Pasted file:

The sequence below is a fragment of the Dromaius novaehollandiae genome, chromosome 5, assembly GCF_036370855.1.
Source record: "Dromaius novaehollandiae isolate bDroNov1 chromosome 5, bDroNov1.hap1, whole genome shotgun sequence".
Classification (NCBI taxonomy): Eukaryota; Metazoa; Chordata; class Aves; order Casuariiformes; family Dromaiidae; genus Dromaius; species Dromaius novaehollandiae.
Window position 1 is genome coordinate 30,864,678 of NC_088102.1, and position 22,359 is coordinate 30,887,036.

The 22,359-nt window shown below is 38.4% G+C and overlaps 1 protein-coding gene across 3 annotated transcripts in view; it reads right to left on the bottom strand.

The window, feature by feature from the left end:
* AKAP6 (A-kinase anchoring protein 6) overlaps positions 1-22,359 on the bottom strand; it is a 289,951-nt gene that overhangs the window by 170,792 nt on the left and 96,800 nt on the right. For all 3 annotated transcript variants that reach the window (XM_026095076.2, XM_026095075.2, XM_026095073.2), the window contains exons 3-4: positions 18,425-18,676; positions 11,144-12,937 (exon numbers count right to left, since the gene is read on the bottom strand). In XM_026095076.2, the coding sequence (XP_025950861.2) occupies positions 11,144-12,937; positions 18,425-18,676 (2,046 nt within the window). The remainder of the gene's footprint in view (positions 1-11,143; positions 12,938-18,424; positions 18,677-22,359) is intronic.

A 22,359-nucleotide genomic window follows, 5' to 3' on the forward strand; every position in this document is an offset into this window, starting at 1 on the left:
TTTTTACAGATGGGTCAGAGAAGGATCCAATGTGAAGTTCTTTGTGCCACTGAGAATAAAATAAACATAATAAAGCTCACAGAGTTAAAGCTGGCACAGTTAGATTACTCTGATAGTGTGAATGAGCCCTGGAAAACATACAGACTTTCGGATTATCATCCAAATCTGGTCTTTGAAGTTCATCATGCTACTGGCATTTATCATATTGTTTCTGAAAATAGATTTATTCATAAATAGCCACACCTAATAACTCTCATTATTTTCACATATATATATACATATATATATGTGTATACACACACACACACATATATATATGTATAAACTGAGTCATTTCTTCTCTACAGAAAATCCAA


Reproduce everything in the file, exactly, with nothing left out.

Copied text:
The sequence below is a fragment of the Dromaius novaehollandiae genome, chromosome 5, assembly GCF_036370855.1.
Source record: "Dromaius novaehollandiae isolate bDroNov1 chromosome 5, bDroNov1.hap1, whole genome shotgun sequence".
Classification (NCBI taxonomy): Eukaryota; Metazoa; Chordata; class Aves; order Casuariiformes; family Dromaiidae; genus Dromaius; species Dromaius novaehollandiae.
Window position 1 is genome coordinate 30,864,678 of NC_088102.1, and position 22,359 is coordinate 30,887,036.

The 22,359-nt window shown below is 38.4% G+C and overlaps 1 protein-coding gene across 3 annotated transcripts in view; it reads right to left on the bottom strand.

The window, feature by feature from the left end:
* AKAP6 (A-kinase anchoring protein 6) overlaps positions 1-22,359 on the bottom strand; it is a 289,951-nt gene that overhangs the window by 170,792 nt on the left and 96,800 nt on the right. For all 3 annotated transcript variants that reach the window (XM_026095076.2, XM_026095075.2, XM_026095073.2), the window contains exons 3-4: positions 18,425-18,676; positions 11,144-12,937 (exon numbers count right to left, since the gene is read on the bottom strand). In XM_026095076.2, the coding sequence (XP_025950861.2) occupies positions 11,144-12,937; positions 18,425-18,676 (2,046 nt within the window). The remainder of the gene's footprint in view (positions 1-11,143; positions 12,938-18,424; positions 18,677-22,359) is intronic.

A 22,359-nucleotide genomic window follows, 5' to 3' on the forward strand; every position in this document is an offset into this window, starting at 1 on the left:
TTTTTACAGATGGGTCAGAGAAGGATCCAATGTGAAGTTCTTTGTGCCACTGAGAATAAAATAAACATAATAAAGCTCACAGAGTTAAAGCTGGCACAGTTAGATTACTCTGATAGTGTGAATGAGCCCTGGAAAACATACAGACTTTCGGATTATCATCCAAATCTGGTCTTTGAAGTTCATCATGCTACTGGCATTTATCATATTGTTTCTGAAAATAGATTTATTCATAAATAGCCACACCTAATAACTCTCATTATTTTCACATATATATATACATATATATATGTGTATACACACACACACACATATATATATGTATAAACTGAGTCATTTCTTCTCTACAGAAAATCCAA